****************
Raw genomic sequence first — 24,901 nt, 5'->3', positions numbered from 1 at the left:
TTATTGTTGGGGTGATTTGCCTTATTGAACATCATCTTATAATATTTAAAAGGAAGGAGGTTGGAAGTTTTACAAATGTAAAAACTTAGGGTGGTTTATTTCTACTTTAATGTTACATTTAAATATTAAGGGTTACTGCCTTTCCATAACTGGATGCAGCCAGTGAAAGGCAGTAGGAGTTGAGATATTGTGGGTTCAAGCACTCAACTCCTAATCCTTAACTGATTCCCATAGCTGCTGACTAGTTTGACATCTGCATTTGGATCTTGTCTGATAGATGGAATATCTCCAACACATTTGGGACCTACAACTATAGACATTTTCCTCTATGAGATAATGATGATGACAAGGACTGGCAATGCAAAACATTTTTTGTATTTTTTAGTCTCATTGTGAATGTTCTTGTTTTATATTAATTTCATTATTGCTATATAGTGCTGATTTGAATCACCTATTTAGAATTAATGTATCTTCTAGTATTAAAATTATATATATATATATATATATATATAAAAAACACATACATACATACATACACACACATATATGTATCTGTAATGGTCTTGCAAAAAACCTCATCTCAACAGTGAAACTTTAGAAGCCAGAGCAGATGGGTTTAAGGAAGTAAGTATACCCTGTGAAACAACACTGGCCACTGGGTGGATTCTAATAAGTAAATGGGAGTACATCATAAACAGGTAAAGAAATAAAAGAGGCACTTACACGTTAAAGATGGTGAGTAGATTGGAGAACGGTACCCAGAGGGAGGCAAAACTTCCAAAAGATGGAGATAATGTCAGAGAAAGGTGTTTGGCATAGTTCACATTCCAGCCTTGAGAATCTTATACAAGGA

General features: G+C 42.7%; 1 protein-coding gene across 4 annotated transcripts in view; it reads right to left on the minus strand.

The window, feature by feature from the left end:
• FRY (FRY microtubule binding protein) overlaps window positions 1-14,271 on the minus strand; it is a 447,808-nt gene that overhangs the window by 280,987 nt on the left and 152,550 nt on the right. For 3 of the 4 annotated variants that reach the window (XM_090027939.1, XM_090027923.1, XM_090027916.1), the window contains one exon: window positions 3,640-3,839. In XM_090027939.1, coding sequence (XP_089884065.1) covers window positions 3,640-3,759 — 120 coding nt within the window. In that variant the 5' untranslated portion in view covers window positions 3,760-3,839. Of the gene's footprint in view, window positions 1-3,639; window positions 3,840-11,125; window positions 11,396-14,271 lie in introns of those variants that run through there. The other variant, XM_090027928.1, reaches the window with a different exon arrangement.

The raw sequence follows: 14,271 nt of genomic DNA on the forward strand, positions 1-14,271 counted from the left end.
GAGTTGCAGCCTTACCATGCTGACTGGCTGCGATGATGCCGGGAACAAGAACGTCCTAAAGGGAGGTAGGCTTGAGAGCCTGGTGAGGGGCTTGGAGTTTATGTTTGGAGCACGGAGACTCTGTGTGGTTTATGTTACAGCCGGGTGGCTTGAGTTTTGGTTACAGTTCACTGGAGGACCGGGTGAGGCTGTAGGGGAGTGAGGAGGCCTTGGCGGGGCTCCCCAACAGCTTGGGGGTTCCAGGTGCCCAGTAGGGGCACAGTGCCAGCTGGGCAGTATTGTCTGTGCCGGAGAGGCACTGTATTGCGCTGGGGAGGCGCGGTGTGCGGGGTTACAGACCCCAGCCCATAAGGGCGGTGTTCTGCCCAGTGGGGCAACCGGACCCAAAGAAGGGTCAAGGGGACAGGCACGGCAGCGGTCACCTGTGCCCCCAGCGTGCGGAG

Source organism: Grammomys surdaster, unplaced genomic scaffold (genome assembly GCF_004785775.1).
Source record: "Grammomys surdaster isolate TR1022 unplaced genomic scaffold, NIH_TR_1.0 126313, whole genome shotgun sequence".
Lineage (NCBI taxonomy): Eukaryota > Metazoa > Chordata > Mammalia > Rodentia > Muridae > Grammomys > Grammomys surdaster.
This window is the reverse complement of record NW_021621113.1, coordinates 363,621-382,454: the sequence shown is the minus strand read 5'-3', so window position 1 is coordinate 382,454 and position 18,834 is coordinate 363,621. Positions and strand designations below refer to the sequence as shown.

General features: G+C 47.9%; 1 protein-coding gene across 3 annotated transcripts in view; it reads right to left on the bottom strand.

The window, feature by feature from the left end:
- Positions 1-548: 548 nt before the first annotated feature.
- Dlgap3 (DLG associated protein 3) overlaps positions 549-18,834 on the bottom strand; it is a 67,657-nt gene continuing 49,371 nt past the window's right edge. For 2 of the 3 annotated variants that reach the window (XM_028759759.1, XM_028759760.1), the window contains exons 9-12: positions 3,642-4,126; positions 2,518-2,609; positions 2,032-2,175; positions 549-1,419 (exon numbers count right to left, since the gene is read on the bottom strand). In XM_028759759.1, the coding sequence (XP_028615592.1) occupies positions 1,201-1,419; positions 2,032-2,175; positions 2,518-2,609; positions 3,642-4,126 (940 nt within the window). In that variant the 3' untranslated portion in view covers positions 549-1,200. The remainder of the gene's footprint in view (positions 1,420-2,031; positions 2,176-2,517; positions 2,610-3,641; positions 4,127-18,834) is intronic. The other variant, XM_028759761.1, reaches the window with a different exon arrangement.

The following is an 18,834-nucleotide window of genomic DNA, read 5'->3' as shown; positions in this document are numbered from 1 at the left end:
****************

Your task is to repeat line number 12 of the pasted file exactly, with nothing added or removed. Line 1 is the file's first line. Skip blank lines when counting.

General features: G+C 47.9%; 1 protein-coding gene across 3 annotated transcripts in view; it reads right to left on the bottom strand.